The third-largest current plateau in the world is the Antarctic Plateau, which covers most of the central part of Antarctica. In that region of Antarctica, there are no known mountains, but rather 3000 meters or more of ice - which very slowly spreads toward the coastline via enormous glaciers. This ice cap is so massive that echolocation sound measurements of the thickness of the ice have shown that large parts of the "dry land" surface of Antarctica have been pressed below sea level. Thus, if the icecap were somehow removed, large areas of Antarctica would be flooded by the oceans. On the other hand - more realistically - were the icecap to gradually melt away, the surface of the land beneath it would gradually rebound away from the center of the Earth, and that land would ultimately rise above sea level. The biggest plateau in Europe is the Hardangervidda in Norway.

Major plateaus of North America

In North America, the largest plateau is the Colorado Plateau covering an area of about 337,000 square kilometres (130,000 sq mi) in Colorado, Utah, Arizona and New Mexico.[2]

The Colorado Plateau in northern Arizona and southern Utah is bisected by the valley of the Colorado River and the Grand Canyon. How this came to be is that over 10 million years ago, a river was already there, though not necessarily on exactly the same course. Then, subterranean geological forces caused the land in that part of North America to gradually rise by about a centimeter per year for millions of years. An unusual balance occurred: the river that would become the Colorado River was able to erode into the crust of the Earth at a nearly equal rate to the uplift of the plateau. Now, millions of years later, the North Rim of the Grand Canyon is at an elevation of about 2450 meters (9800 ft) above sea level, and the South Rim of the Grand Canyon is about 2150 meters (8200 ft) above sea level. At its deepest, the Colorado River is about 1830 meters (6000 ft) below the level of the North Rim.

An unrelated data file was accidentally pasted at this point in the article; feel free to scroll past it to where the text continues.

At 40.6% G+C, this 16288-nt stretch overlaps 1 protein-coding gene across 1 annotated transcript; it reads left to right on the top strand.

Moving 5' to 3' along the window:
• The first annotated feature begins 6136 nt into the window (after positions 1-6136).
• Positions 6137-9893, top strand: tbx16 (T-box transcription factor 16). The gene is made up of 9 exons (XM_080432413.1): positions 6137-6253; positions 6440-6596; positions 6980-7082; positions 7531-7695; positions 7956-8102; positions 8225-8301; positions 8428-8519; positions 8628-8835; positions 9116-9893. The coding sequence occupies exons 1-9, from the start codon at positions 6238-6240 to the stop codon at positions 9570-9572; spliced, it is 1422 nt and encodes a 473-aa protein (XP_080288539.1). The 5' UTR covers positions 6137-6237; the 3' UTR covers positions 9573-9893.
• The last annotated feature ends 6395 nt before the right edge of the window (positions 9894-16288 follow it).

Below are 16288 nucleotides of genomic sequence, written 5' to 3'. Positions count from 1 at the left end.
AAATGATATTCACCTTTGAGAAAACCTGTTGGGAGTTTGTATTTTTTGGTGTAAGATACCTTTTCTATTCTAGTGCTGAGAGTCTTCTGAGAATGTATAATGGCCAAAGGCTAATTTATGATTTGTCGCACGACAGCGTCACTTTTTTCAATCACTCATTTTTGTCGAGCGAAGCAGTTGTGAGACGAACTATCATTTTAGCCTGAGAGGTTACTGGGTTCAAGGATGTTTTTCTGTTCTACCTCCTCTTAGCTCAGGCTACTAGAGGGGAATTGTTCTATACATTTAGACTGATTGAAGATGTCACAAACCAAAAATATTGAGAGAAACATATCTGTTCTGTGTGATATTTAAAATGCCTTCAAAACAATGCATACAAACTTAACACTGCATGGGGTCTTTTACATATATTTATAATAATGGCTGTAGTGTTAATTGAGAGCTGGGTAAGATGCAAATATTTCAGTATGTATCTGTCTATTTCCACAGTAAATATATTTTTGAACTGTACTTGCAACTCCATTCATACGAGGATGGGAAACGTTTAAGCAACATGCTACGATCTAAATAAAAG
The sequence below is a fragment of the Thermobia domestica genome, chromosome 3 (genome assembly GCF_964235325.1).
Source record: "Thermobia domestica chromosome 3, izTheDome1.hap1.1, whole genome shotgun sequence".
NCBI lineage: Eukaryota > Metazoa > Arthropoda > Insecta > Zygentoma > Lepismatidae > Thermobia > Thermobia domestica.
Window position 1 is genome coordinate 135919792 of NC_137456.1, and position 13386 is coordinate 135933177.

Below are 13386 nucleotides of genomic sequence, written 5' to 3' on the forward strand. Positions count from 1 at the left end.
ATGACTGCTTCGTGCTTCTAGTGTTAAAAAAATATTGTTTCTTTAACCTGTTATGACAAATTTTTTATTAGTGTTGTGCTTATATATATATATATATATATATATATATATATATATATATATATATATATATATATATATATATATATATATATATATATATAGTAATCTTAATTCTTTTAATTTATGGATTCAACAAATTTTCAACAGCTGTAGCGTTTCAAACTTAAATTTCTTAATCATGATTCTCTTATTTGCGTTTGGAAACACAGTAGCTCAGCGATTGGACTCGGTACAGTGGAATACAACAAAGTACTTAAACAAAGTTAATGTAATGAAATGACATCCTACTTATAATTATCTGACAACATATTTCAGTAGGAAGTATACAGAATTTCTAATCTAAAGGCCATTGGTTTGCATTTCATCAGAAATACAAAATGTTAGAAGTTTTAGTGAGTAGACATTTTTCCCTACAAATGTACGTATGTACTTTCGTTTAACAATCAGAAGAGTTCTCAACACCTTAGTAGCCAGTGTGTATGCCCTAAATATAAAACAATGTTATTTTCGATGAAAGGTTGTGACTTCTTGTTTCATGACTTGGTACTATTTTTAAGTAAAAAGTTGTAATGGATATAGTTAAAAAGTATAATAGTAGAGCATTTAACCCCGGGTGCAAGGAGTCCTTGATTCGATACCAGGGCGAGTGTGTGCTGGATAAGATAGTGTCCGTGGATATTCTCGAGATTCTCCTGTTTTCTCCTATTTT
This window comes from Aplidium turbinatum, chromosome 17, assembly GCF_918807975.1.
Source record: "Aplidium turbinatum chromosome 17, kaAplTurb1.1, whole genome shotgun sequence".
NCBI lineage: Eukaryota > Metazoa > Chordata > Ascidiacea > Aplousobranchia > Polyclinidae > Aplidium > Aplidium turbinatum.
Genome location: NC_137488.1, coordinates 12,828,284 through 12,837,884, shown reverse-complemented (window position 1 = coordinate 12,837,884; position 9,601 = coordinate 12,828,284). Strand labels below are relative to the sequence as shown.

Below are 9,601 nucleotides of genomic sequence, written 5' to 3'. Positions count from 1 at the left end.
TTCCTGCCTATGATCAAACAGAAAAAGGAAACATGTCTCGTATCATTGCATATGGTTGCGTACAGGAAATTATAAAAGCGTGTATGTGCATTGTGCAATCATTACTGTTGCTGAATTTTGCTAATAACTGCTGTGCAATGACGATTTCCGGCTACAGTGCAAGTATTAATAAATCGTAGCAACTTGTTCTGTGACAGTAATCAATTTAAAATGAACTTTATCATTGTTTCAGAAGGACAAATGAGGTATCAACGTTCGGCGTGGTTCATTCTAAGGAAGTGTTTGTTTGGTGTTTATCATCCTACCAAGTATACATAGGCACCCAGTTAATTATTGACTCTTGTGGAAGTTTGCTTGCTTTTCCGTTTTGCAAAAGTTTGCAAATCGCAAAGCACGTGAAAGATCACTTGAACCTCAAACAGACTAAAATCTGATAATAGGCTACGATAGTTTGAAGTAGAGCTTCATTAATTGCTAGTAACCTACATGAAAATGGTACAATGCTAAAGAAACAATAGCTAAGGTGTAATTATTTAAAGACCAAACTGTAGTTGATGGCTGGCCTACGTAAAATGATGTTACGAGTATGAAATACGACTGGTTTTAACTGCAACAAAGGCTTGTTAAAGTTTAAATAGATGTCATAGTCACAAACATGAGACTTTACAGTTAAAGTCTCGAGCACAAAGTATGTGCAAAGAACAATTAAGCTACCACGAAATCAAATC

The southern edge of the plateau in northern Arizona is called the Mogollon Rim, where the elevation of the land declines steeply into central Arizona. This Mogollon Rim is located about 20 kilometers south Flagstaff, Holbrook, Winslow, and Williams, Arizona. Because of the snowy plateau and the San Francisco Mountains to its north, the Mogollon Rim area is noted for its many natural springs and artesian wells.

See also

References

External links

  • "Plateau" at scienceclarified.com
  • nationalgeographic.com
  • travel-university.org
  • edu.pe.ca
  • britannica.com